Saturday, December 03, 2011

SALVE REGINA - Hernando Franco (1532 - 1585)

Westminster Cathedral Choir
I saw at Hearts of Love that St. Benedict Press has published a translation of Fr. Phillipe's The Mysteries of Mary. I hate to say it, but the allegation of scandal has decreased my enthusiasm for his books.

Friday, December 02, 2011

Can the Church Ban Capital Punishment? by Christopher A. Ferrara

Let’s End the Death Penalty, Now
Most Rev. Charles J. Chaput
First Things: Natural Rights Trump Obamacare, or Should by Hadley Arkes
Only the natural law can explain the deep wrongs of the recent health-care bill.
Russell Kirk:
Justice means that every man and every woman have the right to what is their own—to the things best suited to their own nature, to the rewards of their ability and integrity, to their property and their personality. Civilized society requires that all men and women have equal rights before the law, but that equality should not extend to equality of condition: that is, society is a great partnership, in which all have equal rights—but not to equal things. The just society requires sound leadership, different rewards for different abilities, and a sense of respect and duty.

Thursday, December 01, 2011

Problems with Fr. Robert Barron?
Carl Olson, Advent with Jean Cardinal Daniélou Customary law before the conquest
Rorate Caeli: The nature of the intellectual assent that is owed to the teachings of the Council

"The following article, written by Monsignor Fernando Ocariz Braña, Vicar General of Holy Cross and Opus Dei (also one of the Vatican representatives in the doctrinal talks with the Priestly Fraternity of Saint Pius X), was published in this afternoon's (dated tomorrow) edition of the official daily of the Holy See, L'Osservatore Romano."
Zenit: Pope's Message to Ecumenical Patriarch for Feast of St. Andrew
"The Present Circumstances ... Present to Catholics and Orthodox the Same Challenge"
Zenit: Pontiff Lauds Efforts to End Death Penalty
Notes Human Dignity of Prisoners

European intellectuals and humanists... or those who are naturally sensitive. Too soft? After all of the deaths and destruction of the 20th century an aversion to killing is understandable.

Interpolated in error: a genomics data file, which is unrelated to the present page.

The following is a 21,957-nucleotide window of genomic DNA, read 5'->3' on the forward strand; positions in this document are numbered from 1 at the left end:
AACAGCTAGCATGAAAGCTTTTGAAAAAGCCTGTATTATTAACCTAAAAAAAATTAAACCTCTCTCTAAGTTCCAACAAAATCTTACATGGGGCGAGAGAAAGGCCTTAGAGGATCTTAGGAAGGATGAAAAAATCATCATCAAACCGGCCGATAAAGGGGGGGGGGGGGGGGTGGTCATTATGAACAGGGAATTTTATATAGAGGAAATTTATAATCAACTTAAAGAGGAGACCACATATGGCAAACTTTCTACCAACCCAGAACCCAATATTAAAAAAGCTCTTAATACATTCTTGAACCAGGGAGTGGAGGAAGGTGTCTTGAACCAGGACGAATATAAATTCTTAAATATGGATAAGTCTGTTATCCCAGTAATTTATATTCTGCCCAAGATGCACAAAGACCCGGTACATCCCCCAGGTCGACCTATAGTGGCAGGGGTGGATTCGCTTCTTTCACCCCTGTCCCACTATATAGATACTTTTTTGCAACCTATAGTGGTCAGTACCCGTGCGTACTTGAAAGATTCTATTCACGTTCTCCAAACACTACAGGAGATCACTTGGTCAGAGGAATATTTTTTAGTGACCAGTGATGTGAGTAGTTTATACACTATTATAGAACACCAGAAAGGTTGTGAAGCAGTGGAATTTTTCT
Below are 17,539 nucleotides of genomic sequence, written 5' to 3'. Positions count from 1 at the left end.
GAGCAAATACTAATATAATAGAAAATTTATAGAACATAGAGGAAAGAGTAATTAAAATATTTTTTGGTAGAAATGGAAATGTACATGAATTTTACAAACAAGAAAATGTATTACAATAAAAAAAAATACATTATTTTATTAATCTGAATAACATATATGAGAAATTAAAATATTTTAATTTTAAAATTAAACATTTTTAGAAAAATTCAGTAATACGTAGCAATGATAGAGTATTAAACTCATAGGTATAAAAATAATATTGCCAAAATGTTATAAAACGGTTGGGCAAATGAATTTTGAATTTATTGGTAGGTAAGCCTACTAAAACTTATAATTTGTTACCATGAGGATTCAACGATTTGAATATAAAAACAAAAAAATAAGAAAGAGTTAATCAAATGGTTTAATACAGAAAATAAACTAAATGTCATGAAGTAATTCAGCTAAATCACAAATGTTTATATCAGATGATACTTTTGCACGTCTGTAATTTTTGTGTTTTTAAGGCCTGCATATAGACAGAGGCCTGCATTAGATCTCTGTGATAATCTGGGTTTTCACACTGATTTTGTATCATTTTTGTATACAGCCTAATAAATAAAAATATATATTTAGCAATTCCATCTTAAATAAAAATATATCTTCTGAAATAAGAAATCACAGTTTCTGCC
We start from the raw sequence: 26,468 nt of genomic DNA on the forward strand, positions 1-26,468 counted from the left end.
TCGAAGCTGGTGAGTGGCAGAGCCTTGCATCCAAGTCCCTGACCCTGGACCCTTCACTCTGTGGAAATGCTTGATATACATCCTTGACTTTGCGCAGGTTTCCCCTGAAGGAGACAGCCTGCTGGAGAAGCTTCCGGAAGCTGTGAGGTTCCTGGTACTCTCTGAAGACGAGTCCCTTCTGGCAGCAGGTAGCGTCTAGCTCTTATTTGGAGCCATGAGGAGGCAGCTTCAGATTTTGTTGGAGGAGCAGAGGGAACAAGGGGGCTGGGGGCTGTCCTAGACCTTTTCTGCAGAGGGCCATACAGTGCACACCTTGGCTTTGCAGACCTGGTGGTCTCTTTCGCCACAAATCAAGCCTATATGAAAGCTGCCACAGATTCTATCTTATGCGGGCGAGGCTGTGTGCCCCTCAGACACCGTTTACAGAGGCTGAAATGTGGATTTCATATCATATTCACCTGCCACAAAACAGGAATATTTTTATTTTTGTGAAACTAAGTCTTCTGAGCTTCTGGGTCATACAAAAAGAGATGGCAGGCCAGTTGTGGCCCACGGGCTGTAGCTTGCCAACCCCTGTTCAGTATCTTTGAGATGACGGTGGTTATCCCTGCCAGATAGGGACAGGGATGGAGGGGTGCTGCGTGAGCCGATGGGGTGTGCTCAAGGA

Tuesday, November 29, 2011

Monday, November 28, 2011

Mark Brumley, "Should We Seek Economic Equality?" (via Insight Scoop)
Is it easier for us to accept the pushes for changes in mores because the consequences are physically remote from us or hidden due to our ignorance? Or because they are taken care of by someone else (e.g. the government)? Who cares if she's a single mom? It's not our problem -- she can get aid from the government and the schools will give child care. We can see how the no harm principle of liberalism would harmonize with this -- if the harm is not obvious and all consent, then why shouldn't it be allowed? Who cares about what they do in the privacy of the bedroom? But we don't know what the impact of their actions on their own psychology or their relationship with others is like. Those who push for the normalization of homosexual relationships are bound to say that there is nothing subjectively wrong.

Sunday, November 27, 2011

Zenit; Dropping Out: Why Young People Leave the Church
20-Somethings Cite Many Reasons for Disconnect

An important factor influencing young people today is the cultural context in which they live. No other generation of Christians, he affirmed, has lived through so many profound and rapid cultural changes, Kinnaman argued.

During the last few decades there have been massive changes in the media, technology, sexuality and the economy. This has led to a much greater degree of complexity, fluidity and uncertainty in society.

Summing up these changes, Kinnaman used three concepts to describe them: access, alienation and authority.

Regarding access he pointed out that the emergence of the digital world has revolutionized the way in which young adults communicate with each other and obtain information. This has led to significant changes in the way in which the current generation relates, works and thinks.

This has a positive side, in that the Internet and digital tools have opened up immense opportunities to spread the Christian message. However, it also means there is more access to other cultural views and values and it invites people to question more their beliefs. There is also less emphasis on linear and logical thought.

Alienation, Kinnaman observed, means that many teens and young adults feel isolated from their families, communities and institutions. High levels of divorce and childbirth outside marriage mean many have grown up in non-traditional family structures.

Moreover, the transition to adulthood has stretched out, with marriage and parenthood being put off to a later age. Many churches do not have the pastoral solutions in place to effectively help those who are not following the traditional path to adulthood, according to Kinnaman.

In addition, many young adults today are skeptical about the institutions that in the past have shaped society. Grassroots networks and collaborative efforts are prized over hierarchical institutions.

This skepticism becomes then a distrust of authority, the third concept used by Kinnaman. A tendency to pluralism, and even holding conflicting ideas, takes precedence over acceptance of Scripture and moral norms.

A culture of questions can lead people to the truth, and tension between faith and culture can also have a positive outcome, but, Kinnaman noted, it requires new approaches by churches.